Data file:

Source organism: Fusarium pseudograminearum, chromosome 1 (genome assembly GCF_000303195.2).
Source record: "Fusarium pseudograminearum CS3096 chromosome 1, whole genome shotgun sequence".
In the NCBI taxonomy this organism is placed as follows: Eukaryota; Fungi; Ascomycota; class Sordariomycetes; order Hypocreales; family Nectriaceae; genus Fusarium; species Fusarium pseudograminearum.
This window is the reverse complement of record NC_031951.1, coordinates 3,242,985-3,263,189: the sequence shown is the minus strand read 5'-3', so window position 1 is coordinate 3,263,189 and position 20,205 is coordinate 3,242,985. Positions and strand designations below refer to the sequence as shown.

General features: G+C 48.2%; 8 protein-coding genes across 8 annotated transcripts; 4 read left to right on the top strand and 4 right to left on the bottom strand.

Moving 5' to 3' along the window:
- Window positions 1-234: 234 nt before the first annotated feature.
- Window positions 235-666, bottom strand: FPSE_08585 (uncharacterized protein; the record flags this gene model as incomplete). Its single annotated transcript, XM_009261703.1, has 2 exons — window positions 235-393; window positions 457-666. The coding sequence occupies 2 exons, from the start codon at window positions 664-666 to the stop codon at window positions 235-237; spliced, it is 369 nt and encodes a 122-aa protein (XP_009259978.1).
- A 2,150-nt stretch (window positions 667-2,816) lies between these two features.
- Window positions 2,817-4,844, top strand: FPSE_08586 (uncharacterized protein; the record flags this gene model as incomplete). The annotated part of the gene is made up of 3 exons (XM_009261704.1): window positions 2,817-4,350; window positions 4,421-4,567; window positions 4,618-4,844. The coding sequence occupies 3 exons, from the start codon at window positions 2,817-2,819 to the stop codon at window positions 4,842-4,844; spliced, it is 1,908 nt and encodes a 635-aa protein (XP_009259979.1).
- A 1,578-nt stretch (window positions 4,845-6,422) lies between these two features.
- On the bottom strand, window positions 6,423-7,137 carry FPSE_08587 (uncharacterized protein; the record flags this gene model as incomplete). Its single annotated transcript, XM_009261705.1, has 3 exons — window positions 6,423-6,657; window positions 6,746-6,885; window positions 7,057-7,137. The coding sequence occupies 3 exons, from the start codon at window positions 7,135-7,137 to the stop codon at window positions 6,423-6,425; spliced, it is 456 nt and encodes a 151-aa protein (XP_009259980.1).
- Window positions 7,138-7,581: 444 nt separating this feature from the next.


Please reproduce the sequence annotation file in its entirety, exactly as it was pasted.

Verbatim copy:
Source organism: Fusarium pseudograminearum, chromosome 1 (genome assembly GCF_000303195.2).
Source record: "Fusarium pseudograminearum CS3096 chromosome 1, whole genome shotgun sequence".
In the NCBI taxonomy this organism is placed as follows: Eukaryota; Fungi; Ascomycota; class Sordariomycetes; order Hypocreales; family Nectriaceae; genus Fusarium; species Fusarium pseudograminearum.
This window is the reverse complement of record NC_031951.1, coordinates 3,242,985-3,263,189: the sequence shown is the minus strand read 5'-3', so window position 1 is coordinate 3,263,189 and position 20,205 is coordinate 3,242,985. Positions and strand designations below refer to the sequence as shown.

General features: G+C 48.2%; 8 protein-coding genes across 8 annotated transcripts; 4 read left to right on the top strand and 4 right to left on the bottom strand.

Moving 5' to 3' along the window:
- Window positions 1-234: 234 nt before the first annotated feature.
- Window positions 235-666, bottom strand: FPSE_08585 (uncharacterized protein; the record flags this gene model as incomplete). Its single annotated transcript, XM_009261703.1, has 2 exons — window positions 235-393; window positions 457-666. The coding sequence occupies 2 exons, from the start codon at window positions 664-666 to the stop codon at window positions 235-237; spliced, it is 369 nt and encodes a 122-aa protein (XP_009259978.1).
- A 2,150-nt stretch (window positions 667-2,816) lies between these two features.
- Window positions 2,817-4,844, top strand: FPSE_08586 (uncharacterized protein; the record flags this gene model as incomplete). The annotated part of the gene is made up of 3 exons (XM_009261704.1): window positions 2,817-4,350; window positions 4,421-4,567; window positions 4,618-4,844. The coding sequence occupies 3 exons, from the start codon at window positions 2,817-2,819 to the stop codon at window positions 4,842-4,844; spliced, it is 1,908 nt and encodes a 635-aa protein (XP_009259979.1).
- A 1,578-nt stretch (window positions 4,845-6,422) lies between these two features.
- On the bottom strand, window positions 6,423-7,137 carry FPSE_08587 (uncharacterized protein; the record flags this gene model as incomplete). Its single annotated transcript, XM_009261705.1, has 3 exons — window positions 6,423-6,657; window positions 6,746-6,885; window positions 7,057-7,137. The coding sequence occupies 3 exons, from the start codon at window positions 7,135-7,137 to the stop codon at window positions 6,423-6,425; spliced, it is 456 nt and encodes a 151-aa protein (XP_009259980.1).
- Window positions 7,138-7,581: 444 nt separating this feature from the next.